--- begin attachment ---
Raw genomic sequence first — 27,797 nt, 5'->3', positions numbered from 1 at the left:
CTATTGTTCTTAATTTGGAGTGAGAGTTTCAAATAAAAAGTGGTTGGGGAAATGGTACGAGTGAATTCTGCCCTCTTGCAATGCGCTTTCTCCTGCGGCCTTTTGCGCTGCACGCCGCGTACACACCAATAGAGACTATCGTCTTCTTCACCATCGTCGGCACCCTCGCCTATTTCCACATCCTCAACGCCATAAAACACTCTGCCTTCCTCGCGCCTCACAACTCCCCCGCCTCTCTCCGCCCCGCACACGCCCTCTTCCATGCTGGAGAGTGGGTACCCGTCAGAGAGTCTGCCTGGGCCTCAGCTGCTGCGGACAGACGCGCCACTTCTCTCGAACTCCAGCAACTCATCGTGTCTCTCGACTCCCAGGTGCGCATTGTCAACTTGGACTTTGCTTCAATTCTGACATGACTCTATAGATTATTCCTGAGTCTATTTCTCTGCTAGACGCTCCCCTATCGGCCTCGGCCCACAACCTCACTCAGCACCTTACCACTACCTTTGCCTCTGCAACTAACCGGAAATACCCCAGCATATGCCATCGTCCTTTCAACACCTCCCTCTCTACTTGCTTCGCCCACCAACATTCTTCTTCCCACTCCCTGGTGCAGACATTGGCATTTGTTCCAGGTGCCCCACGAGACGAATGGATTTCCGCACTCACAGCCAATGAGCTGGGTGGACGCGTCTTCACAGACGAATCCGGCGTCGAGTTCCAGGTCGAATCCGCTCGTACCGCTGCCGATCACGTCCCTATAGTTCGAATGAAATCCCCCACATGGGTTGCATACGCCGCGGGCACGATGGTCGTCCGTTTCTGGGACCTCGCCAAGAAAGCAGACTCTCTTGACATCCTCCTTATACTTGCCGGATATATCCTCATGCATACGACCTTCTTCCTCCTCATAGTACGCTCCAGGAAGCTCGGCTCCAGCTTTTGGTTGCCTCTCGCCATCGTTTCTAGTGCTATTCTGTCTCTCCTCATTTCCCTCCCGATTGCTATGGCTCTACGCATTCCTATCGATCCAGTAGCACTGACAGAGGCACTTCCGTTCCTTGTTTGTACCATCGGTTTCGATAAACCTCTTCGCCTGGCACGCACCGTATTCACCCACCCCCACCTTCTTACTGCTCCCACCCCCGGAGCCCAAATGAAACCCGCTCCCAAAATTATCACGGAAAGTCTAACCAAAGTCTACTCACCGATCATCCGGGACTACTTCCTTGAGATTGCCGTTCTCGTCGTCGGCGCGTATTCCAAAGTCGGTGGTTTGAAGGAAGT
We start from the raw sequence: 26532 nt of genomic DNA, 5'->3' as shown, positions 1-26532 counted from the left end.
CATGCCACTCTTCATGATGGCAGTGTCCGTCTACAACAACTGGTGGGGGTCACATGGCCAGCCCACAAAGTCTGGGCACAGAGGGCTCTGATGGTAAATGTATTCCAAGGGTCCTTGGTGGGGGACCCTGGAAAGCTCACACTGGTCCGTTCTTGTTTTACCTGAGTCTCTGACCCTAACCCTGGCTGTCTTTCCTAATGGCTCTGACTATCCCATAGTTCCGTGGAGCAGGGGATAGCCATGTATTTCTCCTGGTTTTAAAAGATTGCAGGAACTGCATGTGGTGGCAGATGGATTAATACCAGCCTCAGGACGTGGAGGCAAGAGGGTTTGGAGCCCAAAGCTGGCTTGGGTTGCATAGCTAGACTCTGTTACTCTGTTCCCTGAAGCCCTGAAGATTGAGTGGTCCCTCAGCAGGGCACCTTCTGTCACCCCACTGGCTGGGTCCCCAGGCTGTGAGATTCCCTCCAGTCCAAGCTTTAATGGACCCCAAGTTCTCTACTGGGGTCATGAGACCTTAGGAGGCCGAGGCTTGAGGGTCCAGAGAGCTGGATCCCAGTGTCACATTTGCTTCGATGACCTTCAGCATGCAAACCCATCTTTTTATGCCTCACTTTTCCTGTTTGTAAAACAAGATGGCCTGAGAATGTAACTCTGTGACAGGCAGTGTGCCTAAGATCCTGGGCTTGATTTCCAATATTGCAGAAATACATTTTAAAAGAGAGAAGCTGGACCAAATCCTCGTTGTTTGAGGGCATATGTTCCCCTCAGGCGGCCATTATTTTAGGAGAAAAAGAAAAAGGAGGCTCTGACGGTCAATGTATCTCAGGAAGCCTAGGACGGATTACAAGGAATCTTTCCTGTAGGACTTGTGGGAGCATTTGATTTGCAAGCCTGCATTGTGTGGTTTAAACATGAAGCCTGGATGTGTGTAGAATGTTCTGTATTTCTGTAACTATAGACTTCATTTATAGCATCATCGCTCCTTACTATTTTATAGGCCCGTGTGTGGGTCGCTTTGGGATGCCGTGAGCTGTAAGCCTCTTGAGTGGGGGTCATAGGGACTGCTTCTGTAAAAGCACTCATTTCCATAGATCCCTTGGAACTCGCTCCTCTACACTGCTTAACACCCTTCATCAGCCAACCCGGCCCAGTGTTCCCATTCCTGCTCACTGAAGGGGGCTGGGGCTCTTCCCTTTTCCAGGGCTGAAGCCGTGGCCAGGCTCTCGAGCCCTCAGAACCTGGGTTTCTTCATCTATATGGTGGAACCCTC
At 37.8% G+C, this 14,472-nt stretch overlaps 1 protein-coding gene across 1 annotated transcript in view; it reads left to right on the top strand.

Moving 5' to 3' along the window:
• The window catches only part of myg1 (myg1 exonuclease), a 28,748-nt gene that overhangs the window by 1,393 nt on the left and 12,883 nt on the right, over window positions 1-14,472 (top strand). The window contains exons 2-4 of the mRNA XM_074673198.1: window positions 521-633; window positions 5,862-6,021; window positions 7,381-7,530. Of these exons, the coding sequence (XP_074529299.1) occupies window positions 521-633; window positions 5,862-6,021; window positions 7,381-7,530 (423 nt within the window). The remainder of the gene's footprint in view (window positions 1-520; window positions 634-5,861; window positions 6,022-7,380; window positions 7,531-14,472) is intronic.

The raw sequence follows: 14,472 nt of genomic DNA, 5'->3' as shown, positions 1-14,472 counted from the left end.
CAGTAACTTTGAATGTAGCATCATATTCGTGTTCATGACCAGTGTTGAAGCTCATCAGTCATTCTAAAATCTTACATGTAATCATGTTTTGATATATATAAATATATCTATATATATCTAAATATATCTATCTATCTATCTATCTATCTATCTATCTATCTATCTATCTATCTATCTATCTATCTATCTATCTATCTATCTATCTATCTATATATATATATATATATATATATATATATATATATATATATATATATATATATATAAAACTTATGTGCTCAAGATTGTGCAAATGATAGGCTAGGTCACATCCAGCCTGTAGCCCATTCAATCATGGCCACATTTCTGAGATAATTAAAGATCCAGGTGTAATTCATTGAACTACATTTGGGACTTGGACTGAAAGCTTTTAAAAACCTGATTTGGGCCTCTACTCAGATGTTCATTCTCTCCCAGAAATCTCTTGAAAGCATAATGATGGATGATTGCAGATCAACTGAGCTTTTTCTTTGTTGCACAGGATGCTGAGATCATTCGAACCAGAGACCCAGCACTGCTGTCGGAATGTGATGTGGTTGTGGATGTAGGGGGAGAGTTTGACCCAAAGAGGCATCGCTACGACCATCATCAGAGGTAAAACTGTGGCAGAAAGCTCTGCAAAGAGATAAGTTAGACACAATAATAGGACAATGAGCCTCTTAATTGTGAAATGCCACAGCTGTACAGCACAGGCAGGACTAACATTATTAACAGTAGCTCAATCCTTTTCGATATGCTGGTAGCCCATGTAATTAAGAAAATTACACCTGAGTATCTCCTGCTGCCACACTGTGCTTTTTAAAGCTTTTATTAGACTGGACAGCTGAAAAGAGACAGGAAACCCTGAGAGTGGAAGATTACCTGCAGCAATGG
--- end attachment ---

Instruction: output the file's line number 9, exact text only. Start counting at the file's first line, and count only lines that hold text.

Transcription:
CAGTAACTTTGAATGTAGCATCATATTCGTGTTCATGACCAGTGTTGAAGCTCATCAGTCATTCTAAAATCTTACATGTAATCATGTTTTGATATATATAAATATATCTATATATATCTAAATATATCTATCTATCTATCTATCTATCTATCTATCTATCTATCTATCTATCTATCTATCTATCTATCTATCTATCTATCTATCTATCTATATATATATATATATATATATATATATATATATATATATATATATATATATATATAAAACTTATGTGCTCAAGATTGTGCAAATGATAGGCTAGGTCACATCCAGCCTGTAGCCCATTCAATCATGGCCACATTTCTGAGATAATTAAAGATCCAGGTGTAATTCATTGAACTACATTTGGGACTTGGACTGAAAGCTTTTAAAAACCTGATTTGGGCCTCTACTCAGATGTTCATTCTCTCCCAGAAATCTCTTGAAAGCATAATGATGGATGATTGCAGATCAACTGAGCTTTTTCTTTGTTGCACAGGATGCTGAGATCATTCGAACCAGAGACCCAGCACTGCTGTCGGAATGTGATGTGGTTGTGGATGTAGGGGGAGAGTTTGACCCAAAGAGGCATCGCTACGACCATCATCAGAGGTAAAACTGTGGCAGAAAGCTCTGCAAAGAGATAAGTTAGACACAATAATAGGACAATGAGCCTCTTAATTGTGAAATGCCACAGCTGTACAGCACAGGCAGGACTAACATTATTAACAGTAGCTCAATCCTTTTCGATATGCTGGTAGCCCATGTAATTAAGAAAATTACACCTGAGTATCTCCTGCTGCCACACTGTGCTTTTTAAAGCTTTTATTAGACTGGACAGCTGAAAAGAGACAGGAAACCCTGAGAGTGGAAGATTACCTGCAGCAATGG